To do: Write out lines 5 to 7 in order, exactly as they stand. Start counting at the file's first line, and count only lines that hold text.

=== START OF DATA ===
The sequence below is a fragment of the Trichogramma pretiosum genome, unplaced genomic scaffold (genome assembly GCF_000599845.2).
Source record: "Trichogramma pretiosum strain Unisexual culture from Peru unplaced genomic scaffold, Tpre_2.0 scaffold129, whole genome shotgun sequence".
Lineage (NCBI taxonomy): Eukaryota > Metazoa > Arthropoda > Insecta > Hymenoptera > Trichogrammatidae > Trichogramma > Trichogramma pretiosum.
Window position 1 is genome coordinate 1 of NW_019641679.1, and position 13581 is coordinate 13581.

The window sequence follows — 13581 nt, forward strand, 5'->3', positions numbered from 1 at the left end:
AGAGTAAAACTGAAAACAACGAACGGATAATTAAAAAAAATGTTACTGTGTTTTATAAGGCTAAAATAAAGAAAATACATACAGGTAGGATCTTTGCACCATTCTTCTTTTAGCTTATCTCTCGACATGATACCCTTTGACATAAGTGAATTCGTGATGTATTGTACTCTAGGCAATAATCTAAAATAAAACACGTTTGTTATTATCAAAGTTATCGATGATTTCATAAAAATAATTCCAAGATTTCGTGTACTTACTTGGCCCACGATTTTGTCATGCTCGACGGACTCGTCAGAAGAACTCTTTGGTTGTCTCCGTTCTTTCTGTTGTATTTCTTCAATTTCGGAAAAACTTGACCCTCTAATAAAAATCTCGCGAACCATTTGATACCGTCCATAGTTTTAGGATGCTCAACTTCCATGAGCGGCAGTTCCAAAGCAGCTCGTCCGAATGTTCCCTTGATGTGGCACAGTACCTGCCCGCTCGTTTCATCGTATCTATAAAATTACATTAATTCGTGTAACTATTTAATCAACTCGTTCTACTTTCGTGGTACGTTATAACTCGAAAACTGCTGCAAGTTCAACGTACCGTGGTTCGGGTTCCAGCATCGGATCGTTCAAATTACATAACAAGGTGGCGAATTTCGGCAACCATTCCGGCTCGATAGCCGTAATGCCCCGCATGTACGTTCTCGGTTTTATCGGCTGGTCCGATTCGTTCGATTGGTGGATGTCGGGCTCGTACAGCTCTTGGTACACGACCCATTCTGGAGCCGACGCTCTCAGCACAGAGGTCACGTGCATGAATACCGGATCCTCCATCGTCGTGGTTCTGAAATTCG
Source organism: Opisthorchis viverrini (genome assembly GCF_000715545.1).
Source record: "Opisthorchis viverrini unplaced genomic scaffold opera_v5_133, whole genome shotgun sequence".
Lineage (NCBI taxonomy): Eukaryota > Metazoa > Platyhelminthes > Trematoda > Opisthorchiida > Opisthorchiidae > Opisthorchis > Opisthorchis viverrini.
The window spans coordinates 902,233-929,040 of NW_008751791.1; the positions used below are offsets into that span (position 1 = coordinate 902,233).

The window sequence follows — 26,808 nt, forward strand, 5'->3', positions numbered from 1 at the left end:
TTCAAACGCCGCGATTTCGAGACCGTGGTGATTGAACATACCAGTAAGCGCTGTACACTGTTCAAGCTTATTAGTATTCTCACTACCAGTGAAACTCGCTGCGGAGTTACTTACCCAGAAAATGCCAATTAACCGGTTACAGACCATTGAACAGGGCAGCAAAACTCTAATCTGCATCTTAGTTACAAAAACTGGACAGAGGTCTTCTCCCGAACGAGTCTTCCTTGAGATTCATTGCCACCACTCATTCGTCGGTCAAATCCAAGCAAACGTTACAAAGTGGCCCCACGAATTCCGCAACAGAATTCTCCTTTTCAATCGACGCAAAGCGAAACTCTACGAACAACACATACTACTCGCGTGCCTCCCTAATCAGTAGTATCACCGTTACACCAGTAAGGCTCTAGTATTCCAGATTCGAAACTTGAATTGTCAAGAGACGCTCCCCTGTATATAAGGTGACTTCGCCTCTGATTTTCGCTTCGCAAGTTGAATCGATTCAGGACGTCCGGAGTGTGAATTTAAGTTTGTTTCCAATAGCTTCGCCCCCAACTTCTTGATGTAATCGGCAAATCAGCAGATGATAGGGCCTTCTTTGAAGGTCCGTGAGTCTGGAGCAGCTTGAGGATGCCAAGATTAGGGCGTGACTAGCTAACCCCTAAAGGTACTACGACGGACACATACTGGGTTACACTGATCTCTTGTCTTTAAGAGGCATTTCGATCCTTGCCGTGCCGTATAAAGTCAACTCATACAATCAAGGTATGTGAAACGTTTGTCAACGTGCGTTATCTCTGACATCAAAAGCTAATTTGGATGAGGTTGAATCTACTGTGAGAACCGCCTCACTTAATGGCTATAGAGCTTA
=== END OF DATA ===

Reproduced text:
The window sequence follows — 13581 nt, forward strand, 5'->3', positions numbered from 1 at the left end:
AGAGTAAAACTGAAAACAACGAACGGATAATTAAAAAAAATGTTACTGTGTTTTATAAGGCTAAAATAAAGAAAATACATACAGGTAGGATCTTTGCACCATTCTTCTTTTAGCTTATCTCTCGACATGATACCCTTTGACATAAGTGAATTCGTGATGTATTGTACTCTAGGCAATAATCTAAAATAAAACACGTTTGTTATTATCAAAGTTATCGATGATTTCATAAAAATAATTCCAAGATTTCGTGTACTTACTTGGCCCACGATTTTGTCATGCTCGACGGACTCGTCAGAAGAACTCTTTGGTTGTCTCCGTTCTTTCTGTTGTATTTCTTCAATTTCGGAAAAACTTGACCCTCTAATAAAAATCTCGCGAACCATTTGATACCGTCCATAGTTTTAGGATGCTCAACTTCCATGAGCGGCAGTTCCAAAGCAGCTCGTCCGAATGTTCCCTTGATGTGGCACAGTACCTGCCCGCTCGTTTCATCGTATCTATAAAATTACATTAATTCGTGTAACTATTTAATCAACTCGTTCTACTTTCGTGGTACGTTATAACTCGAAAACTGCTGCAAGTTCAACGTACCGTGGTTCGGGTTCCAGCATCGGATCGTTCAAATTACATAACAAGGTGGCGAATTTCGGCAACCATTCCGGCTCGATAGCCGTAATGCCCCGCATGTACGTTCTCGGTTTTATCGGCTGGTCCGATTCGTTCGATTGGTGGATGTCGGGCTCGTACAGCTCTTGGTACACGACCCATTCTGGAGCCGACGCTCTCAGCACAGAGGTCACGTGCATGAATACCGGATCCTCCATCGTCGTGGTTCTGAAATTCG
Source organism: Opisthorchis viverrini (genome assembly GCF_000715545.1).